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Showing posts from January, 2018

Tomorrow will bring us shame

"Eventually, all of our heroes become villains. George Washington owned slaves. Famed suffragette Nellie McClung was a vocal advocate for sterilizing women with disabilities. Eleanor Roosevelt was wildly anti-Semitic. Winston Churchill? Utterly racist. Christopher Columbus? You don’t want to know.
Even the most virtuous among us right now, the pink-hatted protesters and the hemp-wearing vegans, will one day be seen as contemptibly, perhaps even criminally unethical. One ate meat. The other owned a car.... We have no reason to feel smug and self-righteous with our enlightened, modern sensibilities. Tomorrow is guaranteed to bring us all dishonour and shame."
James Bond was a rapist

Ontological Unease

"We live somewhere queasier—a world in which technology is developing in ways that make it increasingly hard to distinguish human beings from artificial things. The world that the Internet and social media have created is less a system than an ecology, a proliferation of unexpected niches, and entities created and adapted to exploit them in deceptive ways.... In other words, we live in Philip K. Dick’s future, not George Orwell’s or Aldous Huxley’s.... what he captured with genius was the ontological unease of a world in which the human and the abhuman, the real and the fake, blur together. 
In his novels Dick was interested in seeing how people react when their reality starts to break down. A world in which the real commingles with the fake, so that no one can tell where the one ends and the other begins, is ripe for paranoia. The most toxic consequence of social media manipulation, whether by the Russian government or others, may have nothing to do with its success as propagan…

Past Selves

"My eyes welled up. There was some sadness — the memory of a fall that had been so hard. And an aching sympathy for a woman who was so heartbroken that she fantasized about throwing her body off a bridge.
Who was that woman? I had come so far that I felt like I no longer knew her."
Elaisha Stokes, writing for Modern Love

Ingredients of Temptation

"We’re often the most stubbornly attracted to those who represent forbidden, or unresolved, aspects of our personality.... Perhaps being with this man allows you to indulge certain darker aspects of his personality that dwell within you while also disavowing them.... Nobody knows the precise ingredients of temptation. We can only attempt to know ourselves."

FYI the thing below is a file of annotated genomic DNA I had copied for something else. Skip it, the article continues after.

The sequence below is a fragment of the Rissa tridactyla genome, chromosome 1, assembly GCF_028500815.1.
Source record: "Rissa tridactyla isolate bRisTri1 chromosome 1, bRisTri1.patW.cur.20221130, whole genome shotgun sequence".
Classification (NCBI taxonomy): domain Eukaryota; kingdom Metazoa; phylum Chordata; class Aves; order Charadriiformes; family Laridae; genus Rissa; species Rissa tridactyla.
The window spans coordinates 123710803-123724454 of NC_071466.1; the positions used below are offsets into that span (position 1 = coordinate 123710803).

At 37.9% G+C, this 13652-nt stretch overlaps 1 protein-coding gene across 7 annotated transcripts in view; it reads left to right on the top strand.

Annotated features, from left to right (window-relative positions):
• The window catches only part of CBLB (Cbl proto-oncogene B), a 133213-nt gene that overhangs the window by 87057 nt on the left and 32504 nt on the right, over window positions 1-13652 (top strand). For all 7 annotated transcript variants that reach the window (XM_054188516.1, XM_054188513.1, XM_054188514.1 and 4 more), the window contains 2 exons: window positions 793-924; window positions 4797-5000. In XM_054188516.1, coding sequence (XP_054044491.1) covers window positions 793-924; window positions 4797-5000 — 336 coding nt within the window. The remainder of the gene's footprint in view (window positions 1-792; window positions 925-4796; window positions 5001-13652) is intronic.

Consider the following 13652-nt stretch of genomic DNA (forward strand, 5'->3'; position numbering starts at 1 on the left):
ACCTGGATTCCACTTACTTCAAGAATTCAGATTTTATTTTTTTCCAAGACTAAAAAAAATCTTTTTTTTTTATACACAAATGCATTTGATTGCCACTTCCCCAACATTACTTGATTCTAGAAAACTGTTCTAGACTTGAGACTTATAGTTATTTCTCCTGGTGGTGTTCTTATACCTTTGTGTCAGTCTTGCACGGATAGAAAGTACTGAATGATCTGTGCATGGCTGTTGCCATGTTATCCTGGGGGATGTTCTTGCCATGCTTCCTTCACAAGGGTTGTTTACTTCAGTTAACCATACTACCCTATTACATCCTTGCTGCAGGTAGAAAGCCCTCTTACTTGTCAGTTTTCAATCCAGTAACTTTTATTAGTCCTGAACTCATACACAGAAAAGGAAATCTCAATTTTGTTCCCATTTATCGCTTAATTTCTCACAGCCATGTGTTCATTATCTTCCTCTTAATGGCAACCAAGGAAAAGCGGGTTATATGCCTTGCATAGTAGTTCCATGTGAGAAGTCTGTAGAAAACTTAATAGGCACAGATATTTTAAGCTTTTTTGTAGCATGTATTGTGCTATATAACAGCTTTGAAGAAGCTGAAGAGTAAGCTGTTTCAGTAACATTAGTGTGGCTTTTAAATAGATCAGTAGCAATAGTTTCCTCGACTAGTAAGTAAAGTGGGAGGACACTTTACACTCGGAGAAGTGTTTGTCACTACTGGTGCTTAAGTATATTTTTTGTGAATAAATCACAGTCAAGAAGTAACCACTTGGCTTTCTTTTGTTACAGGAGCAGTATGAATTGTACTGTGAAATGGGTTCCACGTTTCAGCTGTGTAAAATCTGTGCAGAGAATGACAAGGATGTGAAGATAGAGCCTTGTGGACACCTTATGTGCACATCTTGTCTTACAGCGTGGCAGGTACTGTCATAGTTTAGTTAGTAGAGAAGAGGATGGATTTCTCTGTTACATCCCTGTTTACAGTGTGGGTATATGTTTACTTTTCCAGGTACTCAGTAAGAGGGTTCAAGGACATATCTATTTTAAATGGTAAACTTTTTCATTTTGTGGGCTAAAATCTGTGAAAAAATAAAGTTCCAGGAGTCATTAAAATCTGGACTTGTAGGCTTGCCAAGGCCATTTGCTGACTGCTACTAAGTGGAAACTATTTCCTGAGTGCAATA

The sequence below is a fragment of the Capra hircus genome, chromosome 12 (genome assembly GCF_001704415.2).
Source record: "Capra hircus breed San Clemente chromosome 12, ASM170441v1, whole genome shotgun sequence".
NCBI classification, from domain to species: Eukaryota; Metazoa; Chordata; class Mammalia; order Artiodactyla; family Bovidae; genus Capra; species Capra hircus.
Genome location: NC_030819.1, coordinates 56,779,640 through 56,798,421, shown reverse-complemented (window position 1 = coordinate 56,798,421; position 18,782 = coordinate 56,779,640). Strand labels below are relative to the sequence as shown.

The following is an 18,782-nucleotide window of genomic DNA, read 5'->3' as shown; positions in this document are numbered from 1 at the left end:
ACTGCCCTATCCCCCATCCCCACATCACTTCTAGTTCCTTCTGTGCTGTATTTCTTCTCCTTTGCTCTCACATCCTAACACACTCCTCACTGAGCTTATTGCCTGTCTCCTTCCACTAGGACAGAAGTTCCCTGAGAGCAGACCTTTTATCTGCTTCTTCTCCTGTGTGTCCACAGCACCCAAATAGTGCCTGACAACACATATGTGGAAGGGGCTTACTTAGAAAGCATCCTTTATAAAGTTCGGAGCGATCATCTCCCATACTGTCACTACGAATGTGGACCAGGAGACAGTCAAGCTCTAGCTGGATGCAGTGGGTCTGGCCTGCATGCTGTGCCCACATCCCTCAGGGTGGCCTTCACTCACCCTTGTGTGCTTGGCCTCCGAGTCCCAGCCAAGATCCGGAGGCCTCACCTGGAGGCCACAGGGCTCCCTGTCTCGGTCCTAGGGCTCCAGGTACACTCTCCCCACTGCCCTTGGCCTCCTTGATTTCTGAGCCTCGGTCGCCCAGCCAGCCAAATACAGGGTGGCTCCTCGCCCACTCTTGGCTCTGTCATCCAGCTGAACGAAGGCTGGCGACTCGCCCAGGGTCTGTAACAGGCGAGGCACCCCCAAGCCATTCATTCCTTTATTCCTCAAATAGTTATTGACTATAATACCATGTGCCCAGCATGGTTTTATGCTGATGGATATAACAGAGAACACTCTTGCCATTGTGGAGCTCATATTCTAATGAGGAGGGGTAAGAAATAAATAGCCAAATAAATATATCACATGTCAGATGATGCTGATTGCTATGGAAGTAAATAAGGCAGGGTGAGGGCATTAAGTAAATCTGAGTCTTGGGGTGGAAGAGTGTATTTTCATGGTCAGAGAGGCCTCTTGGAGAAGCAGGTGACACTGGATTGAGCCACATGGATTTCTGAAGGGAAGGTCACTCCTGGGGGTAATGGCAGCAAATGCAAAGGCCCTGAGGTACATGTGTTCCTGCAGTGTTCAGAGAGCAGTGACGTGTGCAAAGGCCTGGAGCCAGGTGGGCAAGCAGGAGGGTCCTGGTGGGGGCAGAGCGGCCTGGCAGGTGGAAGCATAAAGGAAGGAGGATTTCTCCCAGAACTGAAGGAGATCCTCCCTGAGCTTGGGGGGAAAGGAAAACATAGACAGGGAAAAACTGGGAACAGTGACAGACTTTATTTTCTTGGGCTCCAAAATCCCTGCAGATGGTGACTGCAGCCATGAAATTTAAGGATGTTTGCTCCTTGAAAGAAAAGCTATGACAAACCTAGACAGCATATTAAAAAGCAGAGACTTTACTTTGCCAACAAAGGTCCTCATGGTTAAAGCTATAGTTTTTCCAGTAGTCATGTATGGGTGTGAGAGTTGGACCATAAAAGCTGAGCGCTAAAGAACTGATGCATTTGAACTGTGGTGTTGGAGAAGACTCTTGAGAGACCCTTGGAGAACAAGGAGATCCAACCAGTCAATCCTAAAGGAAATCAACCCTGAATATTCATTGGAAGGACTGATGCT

Steve Almond and Cheryl Strayed

Delusions

"[The Americans] is about delusions—romantic, political, bureaucratic, tactical, marital, fashion (the year is 1981). And parental: Can Elizabeth really think that her children “understand” a father whom they believe is a travel agent but is actually a spy and assassin who’s just staged a sham wedding with a deluded F.B.I. secretary at which their mother pretended to be his sister? Can the K.G.B. really think that Al Haig might attempt a military coup after John Hinckley shoots Ronald Reagan—a major plot element in an early episode? Maybe they can.
It’s often said, admiringly, that “The Americans” is a show about marriage that is dressed up as a spy drama. One of its premises is that marriage itself is a matter of dressing up and performing, and that those enactments, particularly when children are watching, can be its most genuine part." 
New Yorker: The Secret of “The Americans”

I live my life in widening circles

by Rainer Maria Rilke

I live my life in widening circles
that reach out across the world.
I may not ever complete the last one,
but I give myself to it.

I circle around God, that primordial tower.
I have been circling for thousands of years,
and I still don’t know: am I a falcon,
a storm, or a great song?

Witch Trials

"... the Salem witchcraft trials, in which a person was guilty because accused, since the rules of evidence were such that you could not be found innocent....
This structure – guilty because accused – has applied in many more episodes in human history than Salem. It tends to kick in during the "Terror and Virtue" phase of revolutions – something has gone wrong, and there must be a purge, as in the French Revolution, Stalin's purges in the USSR, the Red Guard period in China, the reign of the Generals in Argentina and the early days of the Iranian Revolution. The list is long and Left and Right have both indulged. Before "Terror and Virtue" is over, a great many have fallen by the wayside. Note that I am not saying that there are no traitors or whatever the target group may be; simply that in such times, the usual rules of evidence are bypassed.
Such things are always done in the name of ushering in a better world. Sometimes they do usher one in, for a tim…

Gazing Out of the Window

"Plato suggested a metaphor for the mind: our ideas are like birds fluttering around in the aviary of our brains. But in order for the birds to settle, Plato understood that we needed periods of purpose-free calm. Staring out the window offers such an opportunity. We see the world going on: a patch of weeds is holding its own against the wind; a grey tower block looms through the drizzle. But we don’t need to respond; we have no overarching intentions, and so the more tentative parts of ourselves have a chance to be heard, like the sound of church bells in the city once the traffic has died down at night. 
The potential of daydreaming isn’t recognised by societies obsessed with productivity. But some of our greatest insights come when we stop trying to be purposeful and instead respect the creative potential of reverie. Window daydreaming is a strategic rebellion against the excessive demands of immediate (but ultimately insignificant) pressures – in favour of the diffuse, but v…